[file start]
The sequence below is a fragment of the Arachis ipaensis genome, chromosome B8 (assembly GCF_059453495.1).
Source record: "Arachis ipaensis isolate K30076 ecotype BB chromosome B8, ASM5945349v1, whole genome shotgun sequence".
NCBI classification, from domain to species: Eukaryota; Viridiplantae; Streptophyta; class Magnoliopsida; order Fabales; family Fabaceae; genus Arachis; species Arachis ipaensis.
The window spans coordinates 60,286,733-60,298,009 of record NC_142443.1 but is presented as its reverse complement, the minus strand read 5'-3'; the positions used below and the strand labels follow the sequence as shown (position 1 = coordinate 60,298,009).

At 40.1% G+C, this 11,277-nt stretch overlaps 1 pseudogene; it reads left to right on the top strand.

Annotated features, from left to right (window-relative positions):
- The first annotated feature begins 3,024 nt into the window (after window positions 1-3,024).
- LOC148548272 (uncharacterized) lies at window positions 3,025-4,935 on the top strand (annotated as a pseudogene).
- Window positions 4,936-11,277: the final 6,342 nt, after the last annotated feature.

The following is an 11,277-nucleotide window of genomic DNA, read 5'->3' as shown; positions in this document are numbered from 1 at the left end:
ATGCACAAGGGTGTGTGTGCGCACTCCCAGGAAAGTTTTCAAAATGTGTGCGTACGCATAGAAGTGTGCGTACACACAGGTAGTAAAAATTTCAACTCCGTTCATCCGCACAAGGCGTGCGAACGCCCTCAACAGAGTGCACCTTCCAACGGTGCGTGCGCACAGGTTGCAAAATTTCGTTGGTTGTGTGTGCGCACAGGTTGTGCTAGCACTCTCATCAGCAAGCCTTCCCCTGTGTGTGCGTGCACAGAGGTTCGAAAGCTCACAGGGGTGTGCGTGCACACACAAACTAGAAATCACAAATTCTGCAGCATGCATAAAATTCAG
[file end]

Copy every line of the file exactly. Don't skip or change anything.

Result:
The sequence below is a fragment of the Arachis ipaensis genome, chromosome B8 (assembly GCF_059453495.1).
Source record: "Arachis ipaensis isolate K30076 ecotype BB chromosome B8, ASM5945349v1, whole genome shotgun sequence".
NCBI classification, from domain to species: Eukaryota; Viridiplantae; Streptophyta; class Magnoliopsida; order Fabales; family Fabaceae; genus Arachis; species Arachis ipaensis.
The window spans coordinates 60,286,733-60,298,009 of record NC_142443.1 but is presented as its reverse complement, the minus strand read 5'-3'; the positions used below and the strand labels follow the sequence as shown (position 1 = coordinate 60,298,009).

At 40.1% G+C, this 11,277-nt stretch overlaps 1 pseudogene; it reads left to right on the top strand.

Annotated features, from left to right (window-relative positions):
- The first annotated feature begins 3,024 nt into the window (after window positions 1-3,024).
- LOC148548272 (uncharacterized) lies at window positions 3,025-4,935 on the top strand (annotated as a pseudogene).
- Window positions 4,936-11,277: the final 6,342 nt, after the last annotated feature.

The following is an 11,277-nucleotide window of genomic DNA, read 5'->3' as shown; positions in this document are numbered from 1 at the left end:
ATGCACAAGGGTGTGTGTGCGCACTCCCAGGAAAGTTTTCAAAATGTGTGCGTACGCATAGAAGTGTGCGTACACACAGGTAGTAAAAATTTCAACTCCGTTCATCCGCACAAGGCGTGCGAACGCCCTCAACAGAGTGCACCTTCCAACGGTGCGTGCGCACAGGTTGCAAAATTTCGTTGGTTGTGTGTGCGCACAGGTTGTGCTAGCACTCTCATCAGCAAGCCTTCCCCTGTGTGTGCGTGCACAGAGGTTCGAAAGCTCACAGGGGTGTGCGTGCACACACAAACTAGAAATCACAAATTCTGCAGCATGCATAAAATTCAG